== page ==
What to Know in Washington: Debt Meeting Delayed for Aide Talks

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President Joe Biden and Speaker Kevin McCarthy postponed their meeting on the debt ceiling set for today as their aides continue negotiations toward avoiding a catastrophic US default.

The delay signals that staff-level talks on energy permitting reform and government spending have yielded progress, according to people familiar with the situation. McCarthy (R-Calif.) said Biden planned to meet with him and other congressional leaders next week, though neither side specified a date.

The speaker told reporters at the Capitol that the leaders agreed it would be “more productive” for staff to proceed with their discussions. Senate Majority Leader Chuck Schumer (D-N.Y.) also said he believed talks “are moving along.”

Source: Bloomberg

White House congressional liaison Louisa Terrell met behind closed doors with McCarthy chief of staff Dan Meyer and other aides for more than two hours yesterday afternoon.

Yet even as both sides touted progress in private talks, McCarthy — who must pacify restive conservatives who demand deep budget cuts — sharply criticized Democrats.

“President Biden and Senator Schumer are stuck on ‘no.’ They have no plan, no proposed savings and no clue,” McCarthy told reporters as news of the meeting delay broke. “Apparently, President Biden doesn’t want to deal. He wants to default.”

An agreement on spending could clear the way for a deal. The spending discussions are also focusing on clawing back unspent Covid-19 funds and capping spending in the upcoming federal fiscal year beginning Oct. 1, said Rep. Garret Graves (R-La.),a key adviser to McCarthy in the negotiations. The White House wants a short-term caps deal, while Republicans want to cap discretionary spending for 10 years, he added. Read the full story from Justin Sink, Erik Wasson and Billy House.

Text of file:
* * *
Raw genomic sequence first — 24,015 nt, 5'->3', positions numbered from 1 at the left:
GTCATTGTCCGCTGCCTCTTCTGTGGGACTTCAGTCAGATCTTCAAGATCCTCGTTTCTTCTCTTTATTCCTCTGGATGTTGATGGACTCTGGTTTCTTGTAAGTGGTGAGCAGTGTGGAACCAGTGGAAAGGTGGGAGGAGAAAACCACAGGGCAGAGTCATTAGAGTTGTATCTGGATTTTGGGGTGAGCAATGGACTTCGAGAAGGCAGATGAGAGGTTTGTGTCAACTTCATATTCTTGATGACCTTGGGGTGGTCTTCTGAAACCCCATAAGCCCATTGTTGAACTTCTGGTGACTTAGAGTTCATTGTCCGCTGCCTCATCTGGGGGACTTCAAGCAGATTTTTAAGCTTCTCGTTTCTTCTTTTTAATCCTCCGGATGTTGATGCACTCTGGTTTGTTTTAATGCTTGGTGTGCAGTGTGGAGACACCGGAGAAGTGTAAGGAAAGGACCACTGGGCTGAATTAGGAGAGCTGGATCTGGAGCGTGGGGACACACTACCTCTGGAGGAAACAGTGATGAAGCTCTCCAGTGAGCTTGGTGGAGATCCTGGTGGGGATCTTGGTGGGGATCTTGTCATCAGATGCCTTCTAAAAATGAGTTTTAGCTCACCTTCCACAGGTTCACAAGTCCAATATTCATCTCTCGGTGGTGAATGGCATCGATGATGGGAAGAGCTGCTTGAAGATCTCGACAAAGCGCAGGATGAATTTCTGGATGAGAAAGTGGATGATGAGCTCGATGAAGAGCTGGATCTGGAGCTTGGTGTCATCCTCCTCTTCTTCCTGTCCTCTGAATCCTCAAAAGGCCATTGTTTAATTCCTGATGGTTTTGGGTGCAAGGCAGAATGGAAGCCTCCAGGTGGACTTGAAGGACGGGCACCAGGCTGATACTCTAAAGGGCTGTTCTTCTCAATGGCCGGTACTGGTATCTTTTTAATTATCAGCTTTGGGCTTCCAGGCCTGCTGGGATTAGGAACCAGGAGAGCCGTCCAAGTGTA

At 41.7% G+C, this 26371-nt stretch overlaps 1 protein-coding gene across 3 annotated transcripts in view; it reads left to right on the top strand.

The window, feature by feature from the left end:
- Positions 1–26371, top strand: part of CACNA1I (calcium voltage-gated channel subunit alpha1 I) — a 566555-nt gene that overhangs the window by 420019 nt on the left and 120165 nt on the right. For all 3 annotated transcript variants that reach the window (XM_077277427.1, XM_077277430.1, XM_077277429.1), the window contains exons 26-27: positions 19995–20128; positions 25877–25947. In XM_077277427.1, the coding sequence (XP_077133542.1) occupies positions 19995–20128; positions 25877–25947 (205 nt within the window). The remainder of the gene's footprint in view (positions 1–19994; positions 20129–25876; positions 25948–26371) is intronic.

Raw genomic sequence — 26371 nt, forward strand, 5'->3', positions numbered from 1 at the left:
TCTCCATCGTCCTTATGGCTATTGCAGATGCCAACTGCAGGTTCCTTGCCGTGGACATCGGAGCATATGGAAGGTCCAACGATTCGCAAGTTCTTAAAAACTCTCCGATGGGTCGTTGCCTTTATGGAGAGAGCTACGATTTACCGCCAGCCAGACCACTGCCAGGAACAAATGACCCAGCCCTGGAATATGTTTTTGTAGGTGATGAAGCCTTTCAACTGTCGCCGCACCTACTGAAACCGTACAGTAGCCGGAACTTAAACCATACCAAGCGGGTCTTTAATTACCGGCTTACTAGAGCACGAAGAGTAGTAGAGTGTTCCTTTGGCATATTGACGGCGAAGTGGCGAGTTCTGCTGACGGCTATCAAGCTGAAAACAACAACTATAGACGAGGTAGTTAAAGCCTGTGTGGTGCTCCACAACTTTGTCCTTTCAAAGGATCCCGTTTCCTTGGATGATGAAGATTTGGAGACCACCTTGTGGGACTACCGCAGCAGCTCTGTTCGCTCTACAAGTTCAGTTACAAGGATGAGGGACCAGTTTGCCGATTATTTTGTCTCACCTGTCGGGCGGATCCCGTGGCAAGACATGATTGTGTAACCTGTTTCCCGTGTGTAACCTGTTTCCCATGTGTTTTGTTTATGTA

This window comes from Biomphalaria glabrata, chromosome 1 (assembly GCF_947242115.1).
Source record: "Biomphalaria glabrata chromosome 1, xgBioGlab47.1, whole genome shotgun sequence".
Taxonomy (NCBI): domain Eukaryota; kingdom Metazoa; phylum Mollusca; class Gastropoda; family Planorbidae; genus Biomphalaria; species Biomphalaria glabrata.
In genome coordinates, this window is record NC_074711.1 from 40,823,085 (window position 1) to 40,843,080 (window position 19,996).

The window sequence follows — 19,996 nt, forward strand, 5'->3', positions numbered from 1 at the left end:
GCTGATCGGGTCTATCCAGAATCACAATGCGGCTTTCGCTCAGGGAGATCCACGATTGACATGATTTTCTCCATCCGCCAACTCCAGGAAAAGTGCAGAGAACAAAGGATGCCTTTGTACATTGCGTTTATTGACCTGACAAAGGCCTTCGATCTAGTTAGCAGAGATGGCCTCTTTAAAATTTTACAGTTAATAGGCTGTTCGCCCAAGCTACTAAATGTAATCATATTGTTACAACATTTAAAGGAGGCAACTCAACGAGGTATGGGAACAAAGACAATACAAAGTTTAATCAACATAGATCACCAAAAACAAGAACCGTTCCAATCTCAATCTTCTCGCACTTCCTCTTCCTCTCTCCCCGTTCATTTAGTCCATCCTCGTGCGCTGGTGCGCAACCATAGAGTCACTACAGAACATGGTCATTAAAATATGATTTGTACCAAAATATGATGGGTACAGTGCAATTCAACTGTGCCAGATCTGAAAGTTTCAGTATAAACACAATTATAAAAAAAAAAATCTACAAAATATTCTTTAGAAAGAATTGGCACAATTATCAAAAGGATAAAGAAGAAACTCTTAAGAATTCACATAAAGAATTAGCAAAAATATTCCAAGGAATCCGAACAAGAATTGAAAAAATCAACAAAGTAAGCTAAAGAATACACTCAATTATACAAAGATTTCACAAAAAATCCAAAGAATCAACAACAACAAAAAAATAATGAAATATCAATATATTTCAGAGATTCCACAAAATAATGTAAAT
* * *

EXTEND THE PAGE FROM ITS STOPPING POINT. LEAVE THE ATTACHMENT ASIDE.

The Treasury Department has warned that the US could default on payments as soon as June 1 if lawmakers are unable to strike an agreement to raise the debt ceiling. Doing so would reverberate throughout the economy, economists have warned, projecting increased credit costs and unemployment.

In an interview with Bloomberg Television, Treasury Secretary Janet Yellen said the only good outcome in the current debt standoff is for Congress to raise the ceiling. “If Congress fails to do that, it really impairs our credit rating,” she added. Christopher Condon recaps her remarks from the sidelines of a G-7 gathering of finance officials in Niigata, Japan.

Streamlining federal permitting for energy and infrastructure projects could end up tied to a deal between Capitol Hill and the White House on raising the debt ceiling, House Republicans close to McCarthy say. Read more


  • Biden holds a meeting with President Pedro Sanchez of Spain at 2 p.m. at the White House
  • White House Press Secretary Karine Jean-Pierre and Infrastructure Implementation Coordinator Mitch Landrieu hold a 1 p.m. briefing


  • The House and Senate return Monday

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To contact the reporters on this story: Brandon Lee in Washington at blee@bgov.com; Michaela Ross in Washington at mross@bgov.com

To contact the editor responsible for this story: Kayla Sharpe at ksharpe@bloombergindustry.com

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